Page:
Wedding Party Transportation
Today wedding parties are finding original modes of transportation ranging from limousines to horse drawn carriages, Lamborghini's to hot air balloons, a vintage Rolls Royce to a bus. There are many options available.
Traditional Order of Procession To and From the Church
There are traditionally three cars. The bride's mother, Maid of Honour, and a couple of attendants arrive in the first car. The second car carries the rest of the attendants. The third car carries the bride and her father. The groom and his attendants should arrange their own transportation to the church beforehand.
Order of Procession after the Ceremony
The bride and groom leave together in the car the bride and her father arrived in. The second car is for the parents of the bride and groom, and the rest of the bridal party leave in the third car.
Questions to ask when booking your transportation:
- Are the vehicles available to view prior to the wedding?
- What is the minimum rental time?
- What about overtime availability and costs?
- Are there mileage limits?
- What is the deposit amount and when is the remainder due?
- Cancellation policies?
In approximately 46% of weddings today, the bride or groom has been previously married. As remarriages become more common, wedding etiquette regarding size and ceremony has become much more flexible. For example, a second wedding can be larger and more elaborate than the first if desired. However, there are special conditions that need to be considered.
Announcements: Children of the couple should be the first to know, then their parents, friends and relatives.
Invitations: Invitations are printed for large or formal remarriages; after a private ceremony, send announcements. The invitation's wording should fit the circumstances properly.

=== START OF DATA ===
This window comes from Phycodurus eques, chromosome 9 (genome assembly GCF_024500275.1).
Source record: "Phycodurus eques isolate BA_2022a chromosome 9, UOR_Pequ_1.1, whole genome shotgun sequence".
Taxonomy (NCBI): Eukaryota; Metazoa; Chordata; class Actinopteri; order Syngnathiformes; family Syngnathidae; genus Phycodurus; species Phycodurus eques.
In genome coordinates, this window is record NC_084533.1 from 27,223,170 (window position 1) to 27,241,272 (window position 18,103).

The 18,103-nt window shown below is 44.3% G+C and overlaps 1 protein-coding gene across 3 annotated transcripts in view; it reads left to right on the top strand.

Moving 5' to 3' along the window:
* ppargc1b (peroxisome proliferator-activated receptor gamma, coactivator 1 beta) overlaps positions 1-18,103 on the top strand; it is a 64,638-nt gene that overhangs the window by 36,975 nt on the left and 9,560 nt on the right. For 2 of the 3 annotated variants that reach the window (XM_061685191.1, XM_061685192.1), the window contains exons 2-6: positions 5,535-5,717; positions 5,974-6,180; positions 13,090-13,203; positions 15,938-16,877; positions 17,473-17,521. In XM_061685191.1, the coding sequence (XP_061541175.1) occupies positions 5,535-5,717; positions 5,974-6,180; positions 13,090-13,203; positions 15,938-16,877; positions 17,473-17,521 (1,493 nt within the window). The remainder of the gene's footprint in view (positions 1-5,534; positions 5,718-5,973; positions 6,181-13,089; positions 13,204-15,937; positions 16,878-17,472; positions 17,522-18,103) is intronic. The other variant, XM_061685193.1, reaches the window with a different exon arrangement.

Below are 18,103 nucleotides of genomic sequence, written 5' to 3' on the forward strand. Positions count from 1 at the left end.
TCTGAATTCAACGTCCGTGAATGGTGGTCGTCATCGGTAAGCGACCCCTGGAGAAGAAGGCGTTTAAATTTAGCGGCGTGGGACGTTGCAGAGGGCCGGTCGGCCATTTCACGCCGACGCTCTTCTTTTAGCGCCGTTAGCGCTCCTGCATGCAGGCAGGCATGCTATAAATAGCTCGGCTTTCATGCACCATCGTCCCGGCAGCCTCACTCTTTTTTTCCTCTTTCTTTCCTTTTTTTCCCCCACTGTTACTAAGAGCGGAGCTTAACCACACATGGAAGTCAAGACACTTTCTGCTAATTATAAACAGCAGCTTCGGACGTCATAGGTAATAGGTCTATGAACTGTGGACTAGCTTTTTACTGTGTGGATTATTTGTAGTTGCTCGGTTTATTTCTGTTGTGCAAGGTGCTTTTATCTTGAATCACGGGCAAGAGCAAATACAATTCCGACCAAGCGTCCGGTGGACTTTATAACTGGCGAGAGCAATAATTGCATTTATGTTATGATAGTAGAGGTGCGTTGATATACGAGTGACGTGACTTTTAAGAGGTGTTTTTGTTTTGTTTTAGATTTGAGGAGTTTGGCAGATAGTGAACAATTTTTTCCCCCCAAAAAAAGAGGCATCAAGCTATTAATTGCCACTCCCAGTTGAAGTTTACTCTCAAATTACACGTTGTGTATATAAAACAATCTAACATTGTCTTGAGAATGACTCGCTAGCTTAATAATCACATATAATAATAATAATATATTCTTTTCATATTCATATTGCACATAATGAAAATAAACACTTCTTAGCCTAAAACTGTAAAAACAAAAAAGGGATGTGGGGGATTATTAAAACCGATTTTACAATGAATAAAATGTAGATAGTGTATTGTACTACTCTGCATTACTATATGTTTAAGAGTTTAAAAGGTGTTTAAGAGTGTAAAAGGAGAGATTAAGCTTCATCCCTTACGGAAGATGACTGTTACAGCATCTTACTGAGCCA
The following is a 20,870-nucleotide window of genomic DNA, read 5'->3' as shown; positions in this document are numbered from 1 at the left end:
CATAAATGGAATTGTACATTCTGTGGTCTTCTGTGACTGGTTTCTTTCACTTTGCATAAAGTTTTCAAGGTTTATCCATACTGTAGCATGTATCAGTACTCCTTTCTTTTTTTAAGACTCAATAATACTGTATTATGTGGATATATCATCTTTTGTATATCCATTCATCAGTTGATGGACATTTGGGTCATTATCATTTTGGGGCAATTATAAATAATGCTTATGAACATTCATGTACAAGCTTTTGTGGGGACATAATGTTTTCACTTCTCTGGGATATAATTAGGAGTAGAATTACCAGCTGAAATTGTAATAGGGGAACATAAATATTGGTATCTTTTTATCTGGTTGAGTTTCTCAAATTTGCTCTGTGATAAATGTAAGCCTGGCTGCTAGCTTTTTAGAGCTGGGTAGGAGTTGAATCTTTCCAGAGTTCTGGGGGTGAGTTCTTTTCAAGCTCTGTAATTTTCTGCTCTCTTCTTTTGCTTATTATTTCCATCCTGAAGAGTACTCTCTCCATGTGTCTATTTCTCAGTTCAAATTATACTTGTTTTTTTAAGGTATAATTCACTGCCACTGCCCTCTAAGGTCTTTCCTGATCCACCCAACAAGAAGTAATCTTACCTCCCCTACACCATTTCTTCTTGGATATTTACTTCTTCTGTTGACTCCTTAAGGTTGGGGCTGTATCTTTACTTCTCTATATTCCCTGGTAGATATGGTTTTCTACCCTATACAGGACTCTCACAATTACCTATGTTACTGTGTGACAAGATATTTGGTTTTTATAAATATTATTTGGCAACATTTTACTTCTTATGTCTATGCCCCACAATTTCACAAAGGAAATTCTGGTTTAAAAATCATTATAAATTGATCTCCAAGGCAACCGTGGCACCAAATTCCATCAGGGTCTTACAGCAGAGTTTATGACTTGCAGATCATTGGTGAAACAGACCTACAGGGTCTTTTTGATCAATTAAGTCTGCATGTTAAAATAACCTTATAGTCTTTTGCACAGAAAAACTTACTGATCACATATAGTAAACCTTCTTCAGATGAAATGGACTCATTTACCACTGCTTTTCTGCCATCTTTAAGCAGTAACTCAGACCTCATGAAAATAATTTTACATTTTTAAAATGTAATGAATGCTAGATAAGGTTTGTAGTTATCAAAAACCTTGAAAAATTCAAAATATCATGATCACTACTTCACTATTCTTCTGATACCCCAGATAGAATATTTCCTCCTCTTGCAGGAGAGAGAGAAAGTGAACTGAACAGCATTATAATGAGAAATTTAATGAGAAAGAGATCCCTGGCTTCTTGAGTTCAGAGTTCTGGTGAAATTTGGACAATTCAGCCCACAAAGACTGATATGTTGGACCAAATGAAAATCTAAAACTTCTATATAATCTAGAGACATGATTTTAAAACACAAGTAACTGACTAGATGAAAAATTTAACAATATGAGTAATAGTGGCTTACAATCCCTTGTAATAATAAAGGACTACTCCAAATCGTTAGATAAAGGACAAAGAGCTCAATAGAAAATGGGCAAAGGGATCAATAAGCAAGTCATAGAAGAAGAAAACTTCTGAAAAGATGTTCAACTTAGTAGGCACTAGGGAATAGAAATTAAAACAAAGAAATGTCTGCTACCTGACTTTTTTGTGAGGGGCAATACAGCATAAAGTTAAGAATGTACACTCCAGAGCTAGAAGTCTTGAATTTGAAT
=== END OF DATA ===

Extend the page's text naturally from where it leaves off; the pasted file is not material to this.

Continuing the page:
Ceremony: If you want to be remarried in a church, contact your clergy member right away, as certain remarriage regulations must be followed for religious services. Regardless of the ceremony size, the children of the bride or groom may participate as attendants. The bride is escorted (the bride is never "given away" a second time) by her father, brother, son or her husband to be, or may walk down the aisle on her own.
Attire: Only two guidelines should be followed by the bride: she should never wear either a full face veil (it symbolizes virginity) or a long train (still exclusively worn by first brides). Otherwise, the bride can wear any color or style of wedding dress. The groom should follow the bride's lead - he can wear anything from a tuxedo to jeans.
Honeymoon: One necessity for any remarriage is a honeymoon. A practical way to solidify a new family is to split the honeymoon in half: the newlyweds spend half the time alone and can be joined for the other half of their honeymoon by their children, if desired.
The Gift Opening
Your wedding does not end right after the reception. The day following the exchanging of vows is traditionally when the gift opening is held. This gathering often takes the form of a champagne breakfast, light brunch, or afternoon tea. The gift opening can take place in a variety of locations, from the home to the hall where the reception was held.
When opening the gifts, have someone record who each gift is from (usually the maid/matron of honour), to ensure that all gift givers are properly thanked.